The goal of the soft technique is deflecting the attacker’s force to his or her disadvantage, with the defender exerting minimal force. With a soft technique, the defender uses the attacker's force and momentum against him or her, by leading the attack(er) in a direction to where the defender will be advantageously positioned (tai sabaki) and the attacker off balance; a seamless movement then effects the appropriate soft technique. In some styles of martial art like Wing Chun, a series of progressively difficult, two-student training drills, such as pushing hands or sticky hands, teach to exercise the soft-technique(s); hence:
(1) The defender leads the attack by redirecting the attacker's forces against him or her, or away from the defender — instead of meeting the attack with a block. The mechanics of soft technique defenses usually are circular: Yielding is meeting the force with no resistance, like a projectile glancing off a surface without damaging it. Another example could be: an Aikido check/block to an attacker's arm, which re-directs the incoming energy of the blow.
(2) The soft technique usually is applied when the attacker is off-balance, thus the defender achieves the "maximum efficiency" ideal posited by Kano Jigoro (1860–1938), the founder of judo. The Taijiquan (T'ai chi ch'uan) histories report "a force of four taels being able to move a thousand catties", referring to the principle of Taiji — a moving mass can seem weightless. Soft techniques — throws, armlocks, etc. — might resemble hard martial art techniques, yet are distinct because their application requires minimal force. (see kuzushi)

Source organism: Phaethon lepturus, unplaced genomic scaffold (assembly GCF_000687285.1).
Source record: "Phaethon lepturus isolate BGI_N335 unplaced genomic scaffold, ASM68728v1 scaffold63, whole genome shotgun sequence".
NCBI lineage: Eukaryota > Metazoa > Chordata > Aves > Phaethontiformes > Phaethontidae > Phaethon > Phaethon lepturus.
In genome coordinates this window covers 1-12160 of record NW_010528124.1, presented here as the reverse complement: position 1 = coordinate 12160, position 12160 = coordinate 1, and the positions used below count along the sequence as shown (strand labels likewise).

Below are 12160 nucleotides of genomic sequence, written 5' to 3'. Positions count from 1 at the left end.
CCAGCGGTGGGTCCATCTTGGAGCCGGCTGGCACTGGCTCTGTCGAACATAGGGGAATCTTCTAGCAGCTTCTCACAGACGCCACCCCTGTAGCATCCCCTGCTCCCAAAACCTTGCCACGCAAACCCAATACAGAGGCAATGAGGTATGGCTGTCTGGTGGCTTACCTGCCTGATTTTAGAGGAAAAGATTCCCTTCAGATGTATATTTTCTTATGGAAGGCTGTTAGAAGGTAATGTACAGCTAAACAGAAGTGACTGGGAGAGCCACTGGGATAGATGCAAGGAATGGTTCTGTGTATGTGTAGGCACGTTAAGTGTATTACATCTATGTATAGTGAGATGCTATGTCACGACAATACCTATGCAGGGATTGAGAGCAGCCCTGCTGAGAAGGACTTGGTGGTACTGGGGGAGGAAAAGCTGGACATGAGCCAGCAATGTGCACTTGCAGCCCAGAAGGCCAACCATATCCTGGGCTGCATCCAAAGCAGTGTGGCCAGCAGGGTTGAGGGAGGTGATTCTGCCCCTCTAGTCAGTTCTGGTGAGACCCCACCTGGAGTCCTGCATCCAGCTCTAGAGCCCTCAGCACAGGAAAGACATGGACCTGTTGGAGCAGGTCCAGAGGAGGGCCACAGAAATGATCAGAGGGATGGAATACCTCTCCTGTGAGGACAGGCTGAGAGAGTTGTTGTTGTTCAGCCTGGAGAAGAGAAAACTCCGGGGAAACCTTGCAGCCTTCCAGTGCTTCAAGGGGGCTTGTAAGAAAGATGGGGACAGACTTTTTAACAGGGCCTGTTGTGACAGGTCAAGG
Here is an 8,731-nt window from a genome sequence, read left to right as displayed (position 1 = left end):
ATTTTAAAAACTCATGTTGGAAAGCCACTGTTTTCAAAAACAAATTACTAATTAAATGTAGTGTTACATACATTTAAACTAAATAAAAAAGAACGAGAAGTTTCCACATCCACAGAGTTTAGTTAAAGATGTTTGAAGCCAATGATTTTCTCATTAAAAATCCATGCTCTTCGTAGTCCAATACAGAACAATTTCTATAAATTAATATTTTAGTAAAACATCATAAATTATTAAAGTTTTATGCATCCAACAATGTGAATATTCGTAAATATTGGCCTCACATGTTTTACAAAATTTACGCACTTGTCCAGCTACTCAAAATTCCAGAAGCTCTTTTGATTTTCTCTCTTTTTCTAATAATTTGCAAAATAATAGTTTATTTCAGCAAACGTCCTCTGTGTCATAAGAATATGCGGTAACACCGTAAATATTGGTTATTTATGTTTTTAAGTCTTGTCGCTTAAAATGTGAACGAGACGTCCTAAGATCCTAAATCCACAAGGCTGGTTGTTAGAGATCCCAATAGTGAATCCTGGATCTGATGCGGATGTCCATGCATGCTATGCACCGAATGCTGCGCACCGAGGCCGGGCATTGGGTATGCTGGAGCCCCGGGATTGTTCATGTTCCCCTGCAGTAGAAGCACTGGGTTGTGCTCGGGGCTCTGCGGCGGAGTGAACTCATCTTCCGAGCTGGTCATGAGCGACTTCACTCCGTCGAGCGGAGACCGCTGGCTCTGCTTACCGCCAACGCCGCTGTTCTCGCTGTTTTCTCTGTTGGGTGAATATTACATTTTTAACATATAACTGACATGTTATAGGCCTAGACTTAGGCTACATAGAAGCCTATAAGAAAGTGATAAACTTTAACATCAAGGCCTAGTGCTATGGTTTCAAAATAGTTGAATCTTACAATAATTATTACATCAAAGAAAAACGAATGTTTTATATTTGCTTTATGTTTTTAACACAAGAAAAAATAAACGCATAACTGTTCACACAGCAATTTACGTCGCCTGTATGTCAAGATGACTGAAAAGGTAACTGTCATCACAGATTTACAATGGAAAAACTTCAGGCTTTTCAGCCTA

- In Fencing, with a parry, the defender guides or checks the attacker's sword away from himself, rather than endure the force of a direct block; it likely is followed by riposte and counter-riposte.
- In Classical Fencing, other techniques appear in all forms of sword play which fall into the soft category, the most obvious being the disengage where the fencer or swordsman uses the pressure of his opponent to disengage and change lines on his opponent giving him an advantage in the bind.